Photo by Markus Spiske on Unsplash
This summer my husband built some raised garden beds and we planted a vegetable garden. All through the summer I watered that garden faithfully. I guarded it from the explorations of the inquisitive one-year-old (who didn’t know better) and the over-zealous five-year-old (who should have known better). I pruned and watched and hoped. And in the end—with three respectably-sized zucchini, a dozen delicious tomatoes, and a handful of picture-perfect but minuscule carrots—I gave it up to the frost and felt immeasurably thankful that we weren’t depending on our garden harvest to see us through the winter. Better luck next year, right?
Lugging the hose around to water the garden every evening and observing how even a little bit of rain did so much more for the plants than a good “artificial” soaking gave me a new appreciation for St. Teresa of Avila’s image of prayer as watering a garden.
Teresa describes her experience with four different degrees of prayer as four different ways of watering a garden. Teresa envisions the soul of one who desires to love and serve God as a garden—God has done the work of planting good seed, and it is up to us to diligently tend and water these plants in the garden of our soul.
The first way is to draw a bucket of water from a well and carry it around the garden. This first degree of prayer takes a great deal of effort, sometimes with very little apparent return. As we are beginning to grow in the life of prayer, we must work hard to establish the habit of prayer, to ignore distractions, and to remain faithful in the battle of prayer.
It can be tedious at times to put in the work of mental prayer, attentiveness in oral prayer, perseverance in silence, and faithfulness to habits of prayer that seem dry or unproductive. Teresa tells us we need to work faithfully to put down and pull up our buckets, even when the well seems dry or we feel too tired to lift our arms yet again:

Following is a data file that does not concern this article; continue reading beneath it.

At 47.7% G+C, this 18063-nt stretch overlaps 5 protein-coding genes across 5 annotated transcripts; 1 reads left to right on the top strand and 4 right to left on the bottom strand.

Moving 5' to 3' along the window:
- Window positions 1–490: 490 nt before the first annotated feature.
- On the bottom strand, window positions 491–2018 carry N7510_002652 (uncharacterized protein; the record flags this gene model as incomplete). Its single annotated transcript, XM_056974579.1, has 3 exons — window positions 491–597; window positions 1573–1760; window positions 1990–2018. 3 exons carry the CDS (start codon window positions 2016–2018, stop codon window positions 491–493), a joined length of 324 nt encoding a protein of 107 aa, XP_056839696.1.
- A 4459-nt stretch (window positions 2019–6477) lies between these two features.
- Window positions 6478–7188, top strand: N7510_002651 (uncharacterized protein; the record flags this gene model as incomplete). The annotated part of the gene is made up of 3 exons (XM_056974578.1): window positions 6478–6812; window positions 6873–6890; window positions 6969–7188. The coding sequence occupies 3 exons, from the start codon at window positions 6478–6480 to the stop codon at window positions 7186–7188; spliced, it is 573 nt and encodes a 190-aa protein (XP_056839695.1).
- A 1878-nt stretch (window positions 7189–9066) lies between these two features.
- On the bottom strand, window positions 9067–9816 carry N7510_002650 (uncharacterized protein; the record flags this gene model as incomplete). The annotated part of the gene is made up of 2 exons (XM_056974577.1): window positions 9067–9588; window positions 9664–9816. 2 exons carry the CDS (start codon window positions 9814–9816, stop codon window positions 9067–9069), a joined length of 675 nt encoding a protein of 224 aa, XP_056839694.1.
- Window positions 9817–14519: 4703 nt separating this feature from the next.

“What will the gardener do here? He will rejoice and be consoled and consider it the greatest favor to be able to work in the garden of so great an Emperor! … He doesn’t fear that the labor is being wasted. He is serving a good Master whose eyes are upon him.” —St. Teresa of Avila, The Book of Her Life, 11.10
The second way is to get water from the well by turning a windlass or waterwheel and to distribute the water through aqueducts. This degree of prayer also requires effort on our part, but not as much as the first. Teresa says this degree of prayer is a gift from God, not something the soul gains by its own efforts. But we must put in the work first before we are ready to receive the gift: “God gives only to the extent that we efficaciously desire, that is, not merely wish something to happen but take concrete means to fit ourselves to receive it” (Fr. Thomas Dubay, S.M., Fire Within, p. 59).
The third way is a stream that waters the garden. This degree of prayer is even more clearly God’s gift than the second degree. We must still work to direct the water through irrigation channels from the stream to all parts of the garden, but “The Lord so desires to help the gardener here that He Himself becomes practically the gardener and the one who does everything” (St. Teresa of Avila, Life, 16.1). No longer do we labor arduously to keep our mind focused on prayer—our intellect, will, and memory are completely focused on God, but by his work and not ours.
Finally, Teresa describes the fourth degree of prayer in terms of rain falling on the garden to water it. This fourth degree of prayer is purely a gift from God—the soul can do nothing to make it happen, only wait and receive it. This prayer is not complex or laborious, but rather the simple silence of contemplation: “a gaze of faith fixed on Jesus, an attentiveness to the Word of God, a silent love” poured into our hearts by God (CCC 2724).
Throughout Teresa’s image of prayer we find that it is God alone who supplies the water. He asks us to work diligently in tending our garden, and he leads us along the way of prayer supplying new and more abundant water according to the measure of our desire and preparation. Surely we would all love to leave off toiling to draw up water from the well and simply enjoy the gentle rain of infused contemplation, but Teresa tells us that we cannot rest at the feet of Jesus with Mary until we have been willing to work with Martha.
This work will surely be rewarded. Whether we toil at the well for a few drops of water or are flooded with rain, the garden of the soul tended faithfully in prayer will yield an abundant harvest of virtue.